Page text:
Our climate is visibly changing. Record-setting heatwaves, flooding, storms, and wildfires are increasingly part of everyday reality in many parts of the world and already imply significant economic and social costs to societies globally. Adapting to these and expected future changes in climate and weather patterns has traditionally been considered predominantly a public task, for example by building dams, water reservoirs, and climate proofing public infrastructure. The Climate Policy Institute, which publishes an annual Landscape of Climate Finance report, found that in 2019 and 2020, financing for climate change mitigation accounted for more than 90% of all climate finance tracked by the study. Almost all finance for climate change adaptation was provided by public actors and primarily went towards water and wastewater investments and other cross-sectoral projects.
At the same time, often unnoticed by official estimates of climate finance, a growing number of entrepreneurs offer products and services that support climate change adaptation, such as efficient irrigation systems, drought resistance seeds and plants, and IT based solutions for improved supply chain management. Analysts at Bank of America estimate that the market for climate change adaptation solutions will double to $2 trillion a year within the next five years. Often, such solutions are offered by Small and Mediums Sized companies (SME’s) from developing countries and emerging economies that are disproportionately impacted by the effects of climate change and do not have publicly funded adaptation efforts.
For example, Nigerian agricultural extension service provider, FutuX, provides training for farmers in climate resilient, sustainable production, and combating key causes of food insecurity, rural-urban migration, and loss of livelihood. Kenyan agri-tech company, MajiAgri Solutions, is another great example of a SME in a developing economy that builds adaption solutions. MajiAgri Solutions enables farmers to collect and reserve ground run-off or roof water whenever it rains through the installation of innovative water harvesting ponds.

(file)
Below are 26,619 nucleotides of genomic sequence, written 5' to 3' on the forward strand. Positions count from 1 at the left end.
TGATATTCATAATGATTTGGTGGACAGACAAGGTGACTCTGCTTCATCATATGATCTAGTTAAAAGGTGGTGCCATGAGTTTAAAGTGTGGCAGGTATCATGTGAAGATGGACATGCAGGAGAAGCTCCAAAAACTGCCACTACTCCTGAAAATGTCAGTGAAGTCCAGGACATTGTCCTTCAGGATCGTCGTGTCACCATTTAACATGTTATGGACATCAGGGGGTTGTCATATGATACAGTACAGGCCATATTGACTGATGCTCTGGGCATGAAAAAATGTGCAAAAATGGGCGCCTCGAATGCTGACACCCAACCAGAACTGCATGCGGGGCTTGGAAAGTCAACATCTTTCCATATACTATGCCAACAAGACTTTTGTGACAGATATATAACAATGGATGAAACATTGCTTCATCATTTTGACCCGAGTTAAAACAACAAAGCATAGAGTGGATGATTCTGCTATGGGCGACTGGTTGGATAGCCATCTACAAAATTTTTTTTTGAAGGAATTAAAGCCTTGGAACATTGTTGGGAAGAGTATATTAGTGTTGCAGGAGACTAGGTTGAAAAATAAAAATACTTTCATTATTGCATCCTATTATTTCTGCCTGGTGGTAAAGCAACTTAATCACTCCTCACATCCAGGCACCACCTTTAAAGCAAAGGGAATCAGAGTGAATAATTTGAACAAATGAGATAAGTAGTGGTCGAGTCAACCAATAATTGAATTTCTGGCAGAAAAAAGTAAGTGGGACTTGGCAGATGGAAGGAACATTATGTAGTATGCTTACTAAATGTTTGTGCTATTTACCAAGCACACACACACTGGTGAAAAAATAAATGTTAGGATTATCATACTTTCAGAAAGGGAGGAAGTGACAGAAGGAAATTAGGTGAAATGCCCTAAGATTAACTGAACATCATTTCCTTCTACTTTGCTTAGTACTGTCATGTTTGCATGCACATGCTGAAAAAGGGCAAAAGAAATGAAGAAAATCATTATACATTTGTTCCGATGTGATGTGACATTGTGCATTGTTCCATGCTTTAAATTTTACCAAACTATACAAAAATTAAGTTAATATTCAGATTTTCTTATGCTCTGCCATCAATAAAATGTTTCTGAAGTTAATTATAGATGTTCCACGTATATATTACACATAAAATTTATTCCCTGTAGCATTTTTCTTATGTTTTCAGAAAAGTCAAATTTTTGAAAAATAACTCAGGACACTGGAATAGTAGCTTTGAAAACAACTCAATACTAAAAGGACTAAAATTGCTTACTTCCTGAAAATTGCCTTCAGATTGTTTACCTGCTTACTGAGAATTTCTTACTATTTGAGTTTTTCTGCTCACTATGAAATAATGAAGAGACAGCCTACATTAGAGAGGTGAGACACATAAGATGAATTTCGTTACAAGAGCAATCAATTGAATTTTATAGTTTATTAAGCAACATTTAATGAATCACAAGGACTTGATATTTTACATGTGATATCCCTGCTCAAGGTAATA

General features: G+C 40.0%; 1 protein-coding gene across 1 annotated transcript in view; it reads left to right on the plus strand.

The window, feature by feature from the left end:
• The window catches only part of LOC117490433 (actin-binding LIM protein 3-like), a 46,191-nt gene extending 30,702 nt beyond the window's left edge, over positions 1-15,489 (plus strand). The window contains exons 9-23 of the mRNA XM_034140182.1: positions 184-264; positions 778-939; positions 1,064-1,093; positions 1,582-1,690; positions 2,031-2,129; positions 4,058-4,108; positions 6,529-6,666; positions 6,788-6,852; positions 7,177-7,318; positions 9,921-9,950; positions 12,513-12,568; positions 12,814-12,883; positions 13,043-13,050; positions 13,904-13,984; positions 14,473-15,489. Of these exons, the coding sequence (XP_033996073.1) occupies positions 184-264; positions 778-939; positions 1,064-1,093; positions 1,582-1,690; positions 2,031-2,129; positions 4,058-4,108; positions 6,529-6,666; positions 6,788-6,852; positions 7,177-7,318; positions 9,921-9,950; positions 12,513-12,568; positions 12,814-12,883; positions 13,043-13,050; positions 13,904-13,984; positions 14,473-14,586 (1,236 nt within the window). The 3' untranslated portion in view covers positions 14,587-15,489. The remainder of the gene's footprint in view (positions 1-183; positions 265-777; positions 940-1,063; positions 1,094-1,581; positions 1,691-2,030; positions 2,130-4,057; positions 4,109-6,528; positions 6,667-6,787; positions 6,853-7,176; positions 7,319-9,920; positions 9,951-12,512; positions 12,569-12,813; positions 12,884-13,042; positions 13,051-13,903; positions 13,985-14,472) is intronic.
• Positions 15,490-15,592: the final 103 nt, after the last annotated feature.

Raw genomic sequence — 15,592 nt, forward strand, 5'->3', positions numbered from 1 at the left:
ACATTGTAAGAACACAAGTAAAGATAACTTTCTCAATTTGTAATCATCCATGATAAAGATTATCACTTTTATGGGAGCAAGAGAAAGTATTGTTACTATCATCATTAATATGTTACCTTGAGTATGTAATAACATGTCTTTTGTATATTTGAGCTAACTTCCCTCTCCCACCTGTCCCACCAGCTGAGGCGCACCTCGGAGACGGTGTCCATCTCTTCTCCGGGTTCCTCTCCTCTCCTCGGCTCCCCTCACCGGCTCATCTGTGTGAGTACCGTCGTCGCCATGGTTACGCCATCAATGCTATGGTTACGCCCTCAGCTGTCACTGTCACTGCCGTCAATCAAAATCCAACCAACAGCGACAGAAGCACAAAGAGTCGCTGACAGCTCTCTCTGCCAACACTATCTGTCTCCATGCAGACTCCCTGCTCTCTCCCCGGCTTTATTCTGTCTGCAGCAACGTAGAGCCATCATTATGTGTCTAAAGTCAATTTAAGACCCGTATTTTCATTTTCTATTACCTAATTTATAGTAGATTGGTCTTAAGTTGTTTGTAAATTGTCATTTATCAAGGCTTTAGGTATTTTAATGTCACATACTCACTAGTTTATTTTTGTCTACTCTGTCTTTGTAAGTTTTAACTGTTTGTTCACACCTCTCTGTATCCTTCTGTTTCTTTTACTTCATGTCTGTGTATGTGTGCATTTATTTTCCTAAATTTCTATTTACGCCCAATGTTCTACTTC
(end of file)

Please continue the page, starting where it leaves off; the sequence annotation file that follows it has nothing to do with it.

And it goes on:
Through the project “Private Adaptation Finance”, the Deutsche Gesellschaft für Internationale Zusammenarbeit (GIZ), with funding from the German Federal Ministry for Economic Cooperation and Development, supports these and other adaptation SMEs in Nigeria and Kenia in improving their investment readiness. The project also engages with impact investors on integrating climate change into their investment strategies.
“We still find a gap between the demand and supply of impact finance for climate change adaptation solutions, though” shares Denise Engel, project manager at GIZ. “SMEs offering climate change adaptation solutions face similar challenges as other small enterprises in developing economies, with the additional need to communicate the adaptation relevance and impacts of their business case to investors. For most impact investors, climate change adaptation is a relatively new topic. Speaking to a number of investors, we identified a need to better understand the growing market opportunities, how to identify companies that have adaptation benefits and how to measure adaptation impacts in a robust but practicable way.”
At the ANDE West Africa Regional Conference in Accra, Ghana on July 19th, the project will bring together investors and SMEs to explore the gap between the demand and supply side of private adaptation finance.